Which of the following formulas correctly shows the relation between the frequency, the speed, and the wavelength 𝜆 of a wave? Number one: 𝑆 is equal to 𝜆 over 𝑓. Number two: 𝑆 is equal to 𝑓 minus 𝜆. Number three: 𝑆 is equal to 𝑓 plus 𝜆. Number four: 𝑆 is equal to 𝑓 over 𝜆. And number five: 𝑆 is equal to 𝑓𝜆.
Now this is an important equation to remember. We need to memorize this. So what we’ll go through in this video is the answer. And then a way of checking that we’ve got it right. So first of all, the answer: it’s number five. 𝑆 is equal to 𝑓𝜆. Obviously, this is something we need to know. But there is a way of checking it, like we mentioned earlier.
What we can do is use something known as dimensional analysis. Basically, what it means is to compare the units of each thing on the left-hand side to the units of everything on the right-hand side. And the idea is, is because we’ve got an equation, there’s an equal sign in it, then the units of the left-hand side must be equal to the units on the right-hand side because the two things are equal. So carry on watching if you’re feeling a bit brave.
Let’s start with the left-hand side. We’ve got speed 𝑆. We can recall that speed is defined as a distance divided by time. It’s basically the amount of distance travelled in a unit of time. And we can look at the units of distance and time. We know that distance is measured in meters. And time is measured in seconds. So the units of speed are meters per second.
Next, let’s look at 𝜆, the wavelength. Well, 𝜆 is a wavelength. It measures a distance. Therefore, it has units of meters.
And finally, let’s go on to frequency. Now this one is a bit more tricky because frequency is usually measured in hertz. But we can also recall that frequency is defined as one divided by the time period of a wave. This time period is defined as the time taken for an entire cycle of a wave to travel past one point in space. Basically, there’s a wave travelling to the right. And imagine that we’re standing here. Well, the time period is how long it’ll take an entire cycle, that’s all of this until this point here, to travel past where we’re standing. Or, in other words, how long it takes for this point to get to where we’re standing. But remember, we don’t have to start on the peak of a wave. We could always start on the trough, or anywhere else on the way for that matter.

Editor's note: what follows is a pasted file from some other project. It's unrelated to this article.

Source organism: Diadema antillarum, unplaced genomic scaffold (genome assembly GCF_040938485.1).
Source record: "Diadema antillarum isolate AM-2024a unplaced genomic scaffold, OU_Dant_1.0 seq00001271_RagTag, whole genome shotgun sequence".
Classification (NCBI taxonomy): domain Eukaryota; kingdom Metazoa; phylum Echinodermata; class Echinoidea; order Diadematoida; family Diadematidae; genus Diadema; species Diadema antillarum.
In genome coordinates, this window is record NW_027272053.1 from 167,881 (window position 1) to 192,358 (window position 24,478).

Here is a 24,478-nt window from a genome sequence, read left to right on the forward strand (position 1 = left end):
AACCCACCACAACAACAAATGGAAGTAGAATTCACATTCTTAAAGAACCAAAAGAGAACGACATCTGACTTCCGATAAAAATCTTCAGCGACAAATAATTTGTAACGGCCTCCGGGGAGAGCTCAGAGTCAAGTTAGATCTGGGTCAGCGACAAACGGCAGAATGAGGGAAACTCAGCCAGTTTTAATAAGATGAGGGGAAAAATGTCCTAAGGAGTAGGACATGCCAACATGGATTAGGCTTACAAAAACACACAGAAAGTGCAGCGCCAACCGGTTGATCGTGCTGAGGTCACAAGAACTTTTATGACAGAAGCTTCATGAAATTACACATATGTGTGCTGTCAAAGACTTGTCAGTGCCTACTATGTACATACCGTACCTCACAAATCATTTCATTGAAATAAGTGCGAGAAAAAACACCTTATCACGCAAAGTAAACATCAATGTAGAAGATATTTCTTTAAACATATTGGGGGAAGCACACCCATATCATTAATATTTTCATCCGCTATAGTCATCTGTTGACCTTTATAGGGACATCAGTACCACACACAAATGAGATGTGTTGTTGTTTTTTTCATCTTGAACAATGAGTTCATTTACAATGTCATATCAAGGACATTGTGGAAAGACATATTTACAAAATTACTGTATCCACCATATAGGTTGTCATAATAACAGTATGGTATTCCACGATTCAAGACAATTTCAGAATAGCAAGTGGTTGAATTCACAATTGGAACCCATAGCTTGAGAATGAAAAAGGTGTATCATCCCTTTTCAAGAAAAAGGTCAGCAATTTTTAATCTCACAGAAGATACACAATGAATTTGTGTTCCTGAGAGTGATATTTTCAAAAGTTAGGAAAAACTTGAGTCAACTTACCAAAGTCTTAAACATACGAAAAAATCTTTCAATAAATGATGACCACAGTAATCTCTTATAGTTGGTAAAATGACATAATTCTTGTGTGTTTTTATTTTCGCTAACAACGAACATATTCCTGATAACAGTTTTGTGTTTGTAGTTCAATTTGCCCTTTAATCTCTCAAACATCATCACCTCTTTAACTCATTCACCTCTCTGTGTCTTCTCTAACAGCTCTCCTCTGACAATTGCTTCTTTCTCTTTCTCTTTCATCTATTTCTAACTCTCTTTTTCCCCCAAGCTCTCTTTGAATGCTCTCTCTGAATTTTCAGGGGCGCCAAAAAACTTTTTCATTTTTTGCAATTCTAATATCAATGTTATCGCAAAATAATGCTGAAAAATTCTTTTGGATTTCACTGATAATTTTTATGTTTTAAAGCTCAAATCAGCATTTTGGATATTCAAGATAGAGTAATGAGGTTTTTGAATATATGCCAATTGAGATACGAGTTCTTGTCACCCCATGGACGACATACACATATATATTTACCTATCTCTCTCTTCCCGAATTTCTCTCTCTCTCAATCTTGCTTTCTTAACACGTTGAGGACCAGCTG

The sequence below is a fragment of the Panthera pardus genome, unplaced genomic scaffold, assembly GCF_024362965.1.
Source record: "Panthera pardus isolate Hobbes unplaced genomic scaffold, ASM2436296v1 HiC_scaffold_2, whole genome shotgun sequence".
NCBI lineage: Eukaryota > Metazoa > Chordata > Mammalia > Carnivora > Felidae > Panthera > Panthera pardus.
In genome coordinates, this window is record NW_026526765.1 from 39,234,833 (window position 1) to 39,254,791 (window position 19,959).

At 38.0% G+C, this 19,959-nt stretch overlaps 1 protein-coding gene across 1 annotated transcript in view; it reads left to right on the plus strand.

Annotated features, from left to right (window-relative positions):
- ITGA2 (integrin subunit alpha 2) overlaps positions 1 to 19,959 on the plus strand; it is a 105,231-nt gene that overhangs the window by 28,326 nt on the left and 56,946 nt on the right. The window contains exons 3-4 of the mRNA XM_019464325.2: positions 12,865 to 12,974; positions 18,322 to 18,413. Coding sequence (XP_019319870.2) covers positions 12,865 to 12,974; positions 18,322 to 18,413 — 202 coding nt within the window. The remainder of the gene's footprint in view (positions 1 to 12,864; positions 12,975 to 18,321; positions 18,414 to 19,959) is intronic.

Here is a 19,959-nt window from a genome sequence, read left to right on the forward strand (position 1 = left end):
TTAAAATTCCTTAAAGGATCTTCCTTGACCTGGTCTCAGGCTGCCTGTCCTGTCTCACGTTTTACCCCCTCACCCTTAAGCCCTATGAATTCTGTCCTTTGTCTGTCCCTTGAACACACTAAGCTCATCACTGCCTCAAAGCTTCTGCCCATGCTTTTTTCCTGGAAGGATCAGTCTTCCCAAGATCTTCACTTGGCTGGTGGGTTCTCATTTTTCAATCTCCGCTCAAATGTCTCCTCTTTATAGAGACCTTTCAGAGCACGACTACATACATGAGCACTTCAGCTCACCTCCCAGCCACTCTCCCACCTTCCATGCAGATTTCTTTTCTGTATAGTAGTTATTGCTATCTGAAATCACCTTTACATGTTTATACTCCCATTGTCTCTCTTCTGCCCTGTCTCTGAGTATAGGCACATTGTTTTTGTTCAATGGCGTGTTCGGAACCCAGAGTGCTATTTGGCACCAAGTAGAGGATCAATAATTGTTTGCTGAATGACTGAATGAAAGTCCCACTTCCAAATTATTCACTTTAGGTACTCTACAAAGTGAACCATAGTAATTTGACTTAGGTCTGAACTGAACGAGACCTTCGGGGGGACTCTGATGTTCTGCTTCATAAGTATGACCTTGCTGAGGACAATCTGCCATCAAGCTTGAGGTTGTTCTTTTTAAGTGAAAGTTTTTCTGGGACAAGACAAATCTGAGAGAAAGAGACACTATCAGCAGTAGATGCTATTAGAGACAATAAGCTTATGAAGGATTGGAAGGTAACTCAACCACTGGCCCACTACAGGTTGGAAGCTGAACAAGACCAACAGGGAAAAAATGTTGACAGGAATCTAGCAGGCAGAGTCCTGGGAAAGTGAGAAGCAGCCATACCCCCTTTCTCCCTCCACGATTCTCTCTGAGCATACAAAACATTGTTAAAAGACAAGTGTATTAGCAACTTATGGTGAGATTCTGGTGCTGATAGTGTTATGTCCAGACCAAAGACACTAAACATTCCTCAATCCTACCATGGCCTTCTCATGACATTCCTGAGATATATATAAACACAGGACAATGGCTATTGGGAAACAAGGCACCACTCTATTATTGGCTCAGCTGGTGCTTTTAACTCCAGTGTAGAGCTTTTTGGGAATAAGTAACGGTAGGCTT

So the time period of the wave is however long it takes the next adjacent, equivalent point, which is this trough here in this case, to travel to where we’re standing. And frequency is simply one divided by this time period. So for frequency, we’ve got one divided by the units of time which happens to be one divided by seconds.
Now, if we take our final answer, 𝑆 is equal to 𝑓𝜆 , then we can compare the units. On the left-hand side, we’ve got the units of speed which happens to be meters per second. And on the right-hand side, we’ve got frequency which is one divided by seconds multiplied by 𝜆 which happens to be meters. And of course, the right-hand side simplifies slightly to give us meters per second. Therefore, the units on both sides of the equation are equal. And our final answer is: 𝑆 is equal to 𝑓𝜆.